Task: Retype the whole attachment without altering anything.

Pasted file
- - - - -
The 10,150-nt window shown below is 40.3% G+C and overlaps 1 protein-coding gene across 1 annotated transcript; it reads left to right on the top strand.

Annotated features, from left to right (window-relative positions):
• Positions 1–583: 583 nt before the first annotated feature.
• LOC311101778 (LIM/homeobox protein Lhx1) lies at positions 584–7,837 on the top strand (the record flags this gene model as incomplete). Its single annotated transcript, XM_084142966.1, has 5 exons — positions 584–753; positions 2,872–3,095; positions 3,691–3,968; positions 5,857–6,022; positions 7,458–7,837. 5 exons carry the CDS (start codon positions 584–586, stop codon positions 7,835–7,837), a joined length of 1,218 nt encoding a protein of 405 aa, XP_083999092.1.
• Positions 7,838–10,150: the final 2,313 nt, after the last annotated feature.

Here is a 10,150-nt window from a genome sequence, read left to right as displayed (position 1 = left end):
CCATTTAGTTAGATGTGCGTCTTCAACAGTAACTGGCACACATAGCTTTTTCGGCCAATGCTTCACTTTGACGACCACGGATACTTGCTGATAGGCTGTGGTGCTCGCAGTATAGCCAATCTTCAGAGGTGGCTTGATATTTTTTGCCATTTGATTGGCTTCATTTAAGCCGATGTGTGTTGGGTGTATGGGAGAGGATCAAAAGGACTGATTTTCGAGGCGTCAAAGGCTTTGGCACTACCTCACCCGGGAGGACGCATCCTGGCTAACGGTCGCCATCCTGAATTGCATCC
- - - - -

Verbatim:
The 10,150-nt window shown below is 40.3% G+C and overlaps 1 protein-coding gene across 1 annotated transcript; it reads left to right on the top strand.

Annotated features, from left to right (window-relative positions):
• Positions 1–583: 583 nt before the first annotated feature.
• LOC311101778 (LIM/homeobox protein Lhx1) lies at positions 584–7,837 on the top strand (the record flags this gene model as incomplete). Its single annotated transcript, XM_084142966.1, has 5 exons — positions 584–753; positions 2,872–3,095; positions 3,691–3,968; positions 5,857–6,022; positions 7,458–7,837. 5 exons carry the CDS (start codon positions 584–586, stop codon positions 7,835–7,837), a joined length of 1,218 nt encoding a protein of 405 aa, XP_083999092.1.
• Positions 7,838–10,150: the final 2,313 nt, after the last annotated feature.

Here is a 10,150-nt window from a genome sequence, read left to right as displayed (position 1 = left end):
CCATTTAGTTAGATGTGCGTCTTCAACAGTAACTGGCACACATAGCTTTTTCGGCCAATGCTTCACTTTGACGACCACGGATACTTGCTGATAGGCTGTGGTGCTCGCAGTATAGCCAATCTTCAGAGGTGGCTTGATATTTTTTGCCATTTGATTGGCTTCATTTAAGCCGATGTGTGTTGGGTGTATGGGAGAGGATCAAAAGGACTGATTTTCGAGGCGTCAAAGGCTTTGGCACTACCTCACCCGGGAGGACGCATCCTGGCTAACGGTCGCCATCCTGAATTGCATCC